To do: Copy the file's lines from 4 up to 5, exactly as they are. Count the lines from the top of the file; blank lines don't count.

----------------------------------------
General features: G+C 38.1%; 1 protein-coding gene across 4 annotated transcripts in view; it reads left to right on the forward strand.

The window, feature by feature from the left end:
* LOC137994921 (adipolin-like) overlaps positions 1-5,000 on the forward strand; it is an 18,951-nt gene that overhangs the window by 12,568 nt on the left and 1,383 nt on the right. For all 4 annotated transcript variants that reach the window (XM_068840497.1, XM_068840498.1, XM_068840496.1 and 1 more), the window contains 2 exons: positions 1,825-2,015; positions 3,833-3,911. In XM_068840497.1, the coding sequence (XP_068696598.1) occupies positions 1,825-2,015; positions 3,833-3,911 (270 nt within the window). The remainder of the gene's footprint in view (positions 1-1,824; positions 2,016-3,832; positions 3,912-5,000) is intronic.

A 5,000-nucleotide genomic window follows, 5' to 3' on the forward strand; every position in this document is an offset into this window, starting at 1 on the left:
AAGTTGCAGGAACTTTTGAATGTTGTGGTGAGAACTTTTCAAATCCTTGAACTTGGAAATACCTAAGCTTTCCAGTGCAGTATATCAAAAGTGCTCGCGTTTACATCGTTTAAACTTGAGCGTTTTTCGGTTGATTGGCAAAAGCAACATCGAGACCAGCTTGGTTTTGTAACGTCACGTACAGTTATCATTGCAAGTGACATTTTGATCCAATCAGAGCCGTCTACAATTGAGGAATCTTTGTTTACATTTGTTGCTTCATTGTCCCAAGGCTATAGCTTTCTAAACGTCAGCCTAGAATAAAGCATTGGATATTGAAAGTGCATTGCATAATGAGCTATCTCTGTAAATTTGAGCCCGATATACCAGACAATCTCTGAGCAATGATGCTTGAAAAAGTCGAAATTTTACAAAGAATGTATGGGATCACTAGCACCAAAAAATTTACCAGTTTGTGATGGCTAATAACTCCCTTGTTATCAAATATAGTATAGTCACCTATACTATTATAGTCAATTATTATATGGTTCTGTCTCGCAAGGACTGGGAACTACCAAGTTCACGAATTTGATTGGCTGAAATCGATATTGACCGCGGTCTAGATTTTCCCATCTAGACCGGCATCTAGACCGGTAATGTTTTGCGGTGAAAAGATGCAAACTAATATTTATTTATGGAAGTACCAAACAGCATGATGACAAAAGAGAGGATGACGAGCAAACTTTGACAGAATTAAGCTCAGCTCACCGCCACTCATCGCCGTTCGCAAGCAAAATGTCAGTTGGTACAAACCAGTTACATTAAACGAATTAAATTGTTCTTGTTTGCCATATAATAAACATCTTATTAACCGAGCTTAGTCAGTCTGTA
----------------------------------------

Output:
A 5,000-nucleotide genomic window follows, 5' to 3' on the forward strand; every position in this document is an offset into this window, starting at 1 on the left:
AAGTTGCAGGAACTTTTGAATGTTGTGGTGAGAACTTTTCAAATCCTTGAACTTGGAAATACCTAAGCTTTCCAGTGCAGTATATCAAAAGTGCTCGCGTTTACATCGTTTAAACTTGAGCGTTTTTCGGTTGATTGGCAAAAGCAACATCGAGACCAGCTTGGTTTTGTAACGTCACGTACAGTTATCATTGCAAGTGACATTTTGATCCAATCAGAGCCGTCTACAATTGAGGAATCTTTGTTTACATTTGTTGCTTCATTGTCCCAAGGCTATAGCTTTCTAAACGTCAGCCTAGAATAAAGCATTGGATATTGAAAGTGCATTGCATAATGAGCTATCTCTGTAAATTTGAGCCCGATATACCAGACAATCTCTGAGCAATGATGCTTGAAAAAGTCGAAATTTTACAAAGAATGTATGGGATCACTAGCACCAAAAAATTTACCAGTTTGTGATGGCTAATAACTCCCTTGTTATCAAATATAGTATAGTCACCTATACTATTATAGTCAATTATTATATGGTTCTGTCTCGCAAGGACTGGGAACTACCAAGTTCACGAATTTGATTGGCTGAAATCGATATTGACCGCGGTCTAGATTTTCCCATCTAGACCGGCATCTAGACCGGTAATGTTTTGCGGTGAAAAGATGCAAACTAATATTTATTTATGGAAGTACCAAACAGCATGATGACAAAAGAGAGGATGACGAGCAAACTTTGACAGAATTAAGCTCAGCTCACCGCCACTCATCGCCGTTCGCAAGCAAAATGTCAGTTGGTACAAACCAGTTACATTAAACGAATTAAATTGTTCTTGTTTGCCATATAATAAACATCTTATTAACCGAGCTTAGTCAGTCTGTA